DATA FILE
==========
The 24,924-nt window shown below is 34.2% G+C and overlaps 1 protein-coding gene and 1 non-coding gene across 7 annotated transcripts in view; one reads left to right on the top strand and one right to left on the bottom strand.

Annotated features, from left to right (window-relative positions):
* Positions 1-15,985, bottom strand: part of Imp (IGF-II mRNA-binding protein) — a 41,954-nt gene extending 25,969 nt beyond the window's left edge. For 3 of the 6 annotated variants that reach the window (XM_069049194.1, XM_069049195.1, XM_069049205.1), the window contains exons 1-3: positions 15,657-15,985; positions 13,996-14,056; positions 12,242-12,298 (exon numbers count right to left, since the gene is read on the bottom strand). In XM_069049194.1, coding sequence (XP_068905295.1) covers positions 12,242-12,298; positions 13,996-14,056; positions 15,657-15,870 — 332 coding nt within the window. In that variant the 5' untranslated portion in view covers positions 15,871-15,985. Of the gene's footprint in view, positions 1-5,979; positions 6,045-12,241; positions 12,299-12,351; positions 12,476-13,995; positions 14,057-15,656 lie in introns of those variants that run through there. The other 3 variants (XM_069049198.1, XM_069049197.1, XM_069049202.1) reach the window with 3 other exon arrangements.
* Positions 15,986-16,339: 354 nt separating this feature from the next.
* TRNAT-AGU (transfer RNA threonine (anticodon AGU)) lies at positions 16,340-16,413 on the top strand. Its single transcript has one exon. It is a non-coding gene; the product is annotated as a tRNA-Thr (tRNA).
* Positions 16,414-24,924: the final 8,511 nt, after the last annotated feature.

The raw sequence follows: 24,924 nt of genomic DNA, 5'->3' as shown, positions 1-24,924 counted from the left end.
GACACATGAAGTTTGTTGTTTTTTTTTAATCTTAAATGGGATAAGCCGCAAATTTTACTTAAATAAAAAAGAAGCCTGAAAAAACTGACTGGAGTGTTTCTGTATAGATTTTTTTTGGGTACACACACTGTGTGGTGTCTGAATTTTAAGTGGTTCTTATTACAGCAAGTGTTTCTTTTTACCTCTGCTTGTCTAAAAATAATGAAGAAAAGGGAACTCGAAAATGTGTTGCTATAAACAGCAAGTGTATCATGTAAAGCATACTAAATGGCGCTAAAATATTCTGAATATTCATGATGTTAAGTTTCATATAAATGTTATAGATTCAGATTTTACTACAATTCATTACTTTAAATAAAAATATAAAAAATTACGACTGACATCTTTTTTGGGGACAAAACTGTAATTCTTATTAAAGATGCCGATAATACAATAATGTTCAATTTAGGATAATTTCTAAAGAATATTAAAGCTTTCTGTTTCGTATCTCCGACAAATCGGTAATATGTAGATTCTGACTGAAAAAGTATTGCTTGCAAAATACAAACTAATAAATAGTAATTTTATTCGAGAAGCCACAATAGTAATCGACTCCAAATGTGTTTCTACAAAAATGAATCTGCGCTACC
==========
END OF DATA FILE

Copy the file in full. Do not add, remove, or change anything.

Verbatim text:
The 24,924-nt window shown below is 34.2% G+C and overlaps 1 protein-coding gene and 1 non-coding gene across 7 annotated transcripts in view; one reads left to right on the top strand and one right to left on the bottom strand.

Annotated features, from left to right (window-relative positions):
* Positions 1-15,985, bottom strand: part of Imp (IGF-II mRNA-binding protein) — a 41,954-nt gene extending 25,969 nt beyond the window's left edge. For 3 of the 6 annotated variants that reach the window (XM_069049194.1, XM_069049195.1, XM_069049205.1), the window contains exons 1-3: positions 15,657-15,985; positions 13,996-14,056; positions 12,242-12,298 (exon numbers count right to left, since the gene is read on the bottom strand). In XM_069049194.1, coding sequence (XP_068905295.1) covers positions 12,242-12,298; positions 13,996-14,056; positions 15,657-15,870 — 332 coding nt within the window. In that variant the 5' untranslated portion in view covers positions 15,871-15,985. Of the gene's footprint in view, positions 1-5,979; positions 6,045-12,241; positions 12,299-12,351; positions 12,476-13,995; positions 14,057-15,656 lie in introns of those variants that run through there. The other 3 variants (XM_069049198.1, XM_069049197.1, XM_069049202.1) reach the window with 3 other exon arrangements.
* Positions 15,986-16,339: 354 nt separating this feature from the next.
* TRNAT-AGU (transfer RNA threonine (anticodon AGU)) lies at positions 16,340-16,413 on the top strand. Its single transcript has one exon. It is a non-coding gene; the product is annotated as a tRNA-Thr (tRNA).
* Positions 16,414-24,924: the final 8,511 nt, after the last annotated feature.

The raw sequence follows: 24,924 nt of genomic DNA, 5'->3' as shown, positions 1-24,924 counted from the left end.
GACACATGAAGTTTGTTGTTTTTTTTTAATCTTAAATGGGATAAGCCGCAAATTTTACTTAAATAAAAAAGAAGCCTGAAAAAACTGACTGGAGTGTTTCTGTATAGATTTTTTTTGGGTACACACACTGTGTGGTGTCTGAATTTTAAGTGGTTCTTATTACAGCAAGTGTTTCTTTTTACCTCTGCTTGTCTAAAAATAATGAAGAAAAGGGAACTCGAAAATGTGTTGCTATAAACAGCAAGTGTATCATGTAAAGCATACTAAATGGCGCTAAAATATTCTGAATATTCATGATGTTAAGTTTCATATAAATGTTATAGATTCAGATTTTACTACAATTCATTACTTTAAATAAAAATATAAAAAATTACGACTGACATCTTTTTTGGGGACAAAACTGTAATTCTTATTAAAGATGCCGATAATACAATAATGTTCAATTTAGGATAATTTCTAAAGAATATTAAAGCTTTCTGTTTCGTATCTCCGACAAATCGGTAATATGTAGATTCTGACTGAAAAAGTATTGCTTGCAAAATACAAACTAATAAATAGTAATTTTATTCGAGAAGCCACAATAGTAATCGACTCCAAATGTGTTTCTACAAAAATGAATCTGCGCTACC